Chief Rachel Mosby was reportedly fired 18 months after she began coming to work presenting as a woman—a year since she began medically transitioning.
When Rachel Mosby arrived at a small town of about 4,500 in a farming region outside Macon, Byron, in Georgia over 13 years ago, the place didn't have a fire station. Hired as the city's fire marshal in 2007, she was promoted to fire chief within months of her arrival after the city established its first professional fire department. Chief Mosby spent the next decade of her life building a first responders unit any town would be proud of, growing the department, obtaining grants to pay for equipment, and improving its rating. Today, she's caught up in a legal battle against town officials after she was fired for coming out as a transgender woman.
According to ABC News, in a lawsuit filed Tuesday in U.S. District Court in Macon, Mosby claims city officials fired her "based on her sex, gender identity, and notions of sex stereotyping." She was reportedly fired 18 months after she began coming to work presenting as a woman—a year after she began medically transitioning—and Mosby says the termination last summer not only cost her wages and retirement benefits but also tarnished her reputation; one built up over a lifetime.
"They didn’t want somebody like me in that position, or any position with the city," she said in a September interview. According to Mosby, her city hall colleagues and administrators were supportive when she first started coming to work as a woman in January 2018. Sharing her transition story with WMAZ-TV last year, she spoke highly of how her colleagues handled her coming out to them. "The majority of the reluctance on my part, had to do with a lot of my own underestimation of their character and in the end, it wound up not being as big a deal as I thought it was," she said at the time.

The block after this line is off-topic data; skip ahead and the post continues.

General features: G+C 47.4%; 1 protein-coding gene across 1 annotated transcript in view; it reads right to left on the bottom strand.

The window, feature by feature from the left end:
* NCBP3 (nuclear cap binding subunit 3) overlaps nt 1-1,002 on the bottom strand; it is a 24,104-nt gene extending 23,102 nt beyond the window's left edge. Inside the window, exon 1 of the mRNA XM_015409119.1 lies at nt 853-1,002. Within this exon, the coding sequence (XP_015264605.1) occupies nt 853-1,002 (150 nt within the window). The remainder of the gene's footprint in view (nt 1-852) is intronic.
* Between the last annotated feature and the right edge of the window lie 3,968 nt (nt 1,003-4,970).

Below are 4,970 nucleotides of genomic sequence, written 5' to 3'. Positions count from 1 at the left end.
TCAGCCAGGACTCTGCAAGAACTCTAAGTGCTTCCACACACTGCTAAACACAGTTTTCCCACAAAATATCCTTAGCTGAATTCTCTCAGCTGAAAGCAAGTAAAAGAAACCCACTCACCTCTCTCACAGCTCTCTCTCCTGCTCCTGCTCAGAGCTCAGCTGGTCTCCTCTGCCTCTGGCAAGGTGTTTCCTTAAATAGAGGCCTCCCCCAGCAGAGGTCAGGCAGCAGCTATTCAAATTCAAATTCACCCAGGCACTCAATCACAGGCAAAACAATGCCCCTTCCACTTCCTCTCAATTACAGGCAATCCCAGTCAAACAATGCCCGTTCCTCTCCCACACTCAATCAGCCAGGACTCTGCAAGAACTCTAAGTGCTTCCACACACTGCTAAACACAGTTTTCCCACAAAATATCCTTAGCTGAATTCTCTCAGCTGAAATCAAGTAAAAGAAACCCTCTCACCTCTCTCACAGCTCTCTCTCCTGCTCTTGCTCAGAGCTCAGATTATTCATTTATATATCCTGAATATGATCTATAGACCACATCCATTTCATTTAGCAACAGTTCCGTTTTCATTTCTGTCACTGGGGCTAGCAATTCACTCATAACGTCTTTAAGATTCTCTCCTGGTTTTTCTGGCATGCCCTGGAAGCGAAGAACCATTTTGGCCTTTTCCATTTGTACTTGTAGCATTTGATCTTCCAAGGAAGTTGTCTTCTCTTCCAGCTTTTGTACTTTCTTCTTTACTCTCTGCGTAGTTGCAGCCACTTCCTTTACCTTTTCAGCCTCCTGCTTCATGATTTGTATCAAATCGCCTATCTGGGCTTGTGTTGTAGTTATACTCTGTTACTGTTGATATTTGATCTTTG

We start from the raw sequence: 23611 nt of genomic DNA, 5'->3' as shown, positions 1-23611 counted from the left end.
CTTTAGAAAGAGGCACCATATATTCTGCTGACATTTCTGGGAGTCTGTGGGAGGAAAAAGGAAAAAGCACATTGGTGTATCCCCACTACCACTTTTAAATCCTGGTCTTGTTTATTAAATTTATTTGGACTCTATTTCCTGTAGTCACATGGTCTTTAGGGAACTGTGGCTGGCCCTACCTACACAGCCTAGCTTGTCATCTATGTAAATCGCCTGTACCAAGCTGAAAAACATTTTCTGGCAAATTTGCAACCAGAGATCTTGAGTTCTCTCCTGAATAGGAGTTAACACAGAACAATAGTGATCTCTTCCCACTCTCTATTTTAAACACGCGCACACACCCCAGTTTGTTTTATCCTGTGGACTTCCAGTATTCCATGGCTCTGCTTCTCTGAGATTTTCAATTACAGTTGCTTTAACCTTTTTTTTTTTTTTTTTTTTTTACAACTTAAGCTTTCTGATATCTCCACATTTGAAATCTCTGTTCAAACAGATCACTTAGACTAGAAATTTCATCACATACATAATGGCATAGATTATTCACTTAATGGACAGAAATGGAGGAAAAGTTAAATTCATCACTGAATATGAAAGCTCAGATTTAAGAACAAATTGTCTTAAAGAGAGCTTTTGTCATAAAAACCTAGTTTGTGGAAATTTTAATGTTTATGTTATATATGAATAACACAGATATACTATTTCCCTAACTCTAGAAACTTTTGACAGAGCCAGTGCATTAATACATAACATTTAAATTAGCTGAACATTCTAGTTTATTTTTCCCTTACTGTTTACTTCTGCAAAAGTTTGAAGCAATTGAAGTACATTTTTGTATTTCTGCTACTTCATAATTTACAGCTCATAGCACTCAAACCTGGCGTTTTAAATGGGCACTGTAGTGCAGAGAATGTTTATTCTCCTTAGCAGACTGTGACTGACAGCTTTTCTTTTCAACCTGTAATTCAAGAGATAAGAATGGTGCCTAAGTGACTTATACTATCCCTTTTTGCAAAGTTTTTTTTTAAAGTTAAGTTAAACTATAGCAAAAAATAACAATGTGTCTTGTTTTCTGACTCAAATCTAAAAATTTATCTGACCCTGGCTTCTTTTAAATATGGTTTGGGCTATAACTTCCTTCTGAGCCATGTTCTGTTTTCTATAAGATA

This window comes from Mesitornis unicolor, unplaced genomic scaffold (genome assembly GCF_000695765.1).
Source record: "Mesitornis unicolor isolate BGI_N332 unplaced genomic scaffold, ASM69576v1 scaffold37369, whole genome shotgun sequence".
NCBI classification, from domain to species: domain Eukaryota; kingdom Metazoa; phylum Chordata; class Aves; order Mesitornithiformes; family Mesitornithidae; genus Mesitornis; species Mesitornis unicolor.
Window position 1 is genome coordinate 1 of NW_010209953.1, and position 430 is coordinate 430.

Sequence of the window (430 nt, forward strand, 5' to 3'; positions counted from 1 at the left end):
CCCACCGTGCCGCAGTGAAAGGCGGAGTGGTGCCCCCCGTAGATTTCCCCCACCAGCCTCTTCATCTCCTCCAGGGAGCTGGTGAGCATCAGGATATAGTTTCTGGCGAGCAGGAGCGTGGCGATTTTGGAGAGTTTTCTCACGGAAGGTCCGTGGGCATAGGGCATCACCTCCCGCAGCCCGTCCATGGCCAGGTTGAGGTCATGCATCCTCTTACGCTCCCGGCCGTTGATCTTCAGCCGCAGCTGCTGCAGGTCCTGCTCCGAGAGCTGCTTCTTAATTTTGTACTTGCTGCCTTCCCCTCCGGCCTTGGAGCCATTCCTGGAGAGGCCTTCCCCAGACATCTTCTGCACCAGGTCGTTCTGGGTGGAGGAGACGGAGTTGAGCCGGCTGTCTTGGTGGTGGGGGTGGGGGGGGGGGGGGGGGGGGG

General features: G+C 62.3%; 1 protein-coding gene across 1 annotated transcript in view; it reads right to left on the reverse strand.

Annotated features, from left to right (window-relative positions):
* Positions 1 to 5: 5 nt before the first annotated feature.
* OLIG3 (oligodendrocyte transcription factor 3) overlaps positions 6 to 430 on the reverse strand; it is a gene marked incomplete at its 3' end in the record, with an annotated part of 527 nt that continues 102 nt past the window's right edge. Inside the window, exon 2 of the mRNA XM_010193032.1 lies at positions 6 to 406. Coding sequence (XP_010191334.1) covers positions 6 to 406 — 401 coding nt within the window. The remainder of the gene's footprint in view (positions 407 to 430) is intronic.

"One thing I've found is that allies and friends have come from some of the most unexpected places," Mosby added. Explaining why she chose to share her story with the public, she said: "It's important to have visibility for those that can't. There are a lot of folks that are unable to be visible with their transition and then there are a lot of people that are afraid. Afraid of everything that goes along with it." However, the support she received was short-lived and after making her transition public, she was ordered to start wearing a uniform the first day she came to work in a skirt, although she had previously often worn suits and ties.
Furthermore, the lawsuit claims some city officials insisted on misgendering her by using male pronouns. It also mentions an incident where after Mosby fired a reserve firefighter who called the chief a slur to her face, he was reinstated by the city upon appeal. Shortly after, Mosby was fired by Byron’s city administrator, Derick Hayes. In her June 4 termination letter, Hayes cited three reasons for firing her: a backlog of business licenses awaiting approval, having attended only five classes at a recent fire chief’s conference, and failing to maintain certification as an arson investigator.
Responding to Mosby's lawsuit, Mayor Michael Chidester denied her allegations that she was fired because of her transition. "It has been the contention of the City since claims were filed with the EEOC that such claims had and have no basis in fact," he said. Mosby's lawsuit says the U.S. Equal Employment Opportunity Commission failed to take any action after reviewing a complaint she filed last year with the agency, giving her permission to go to court on her own. The former fire chief is also claiming discrimination under the Americans with Disabilities Act, claiming that the work backlog cited in her termination letter occurred in part due to doctor visits and physical therapy appointments to treat back and hip problems caused by a job-related injury.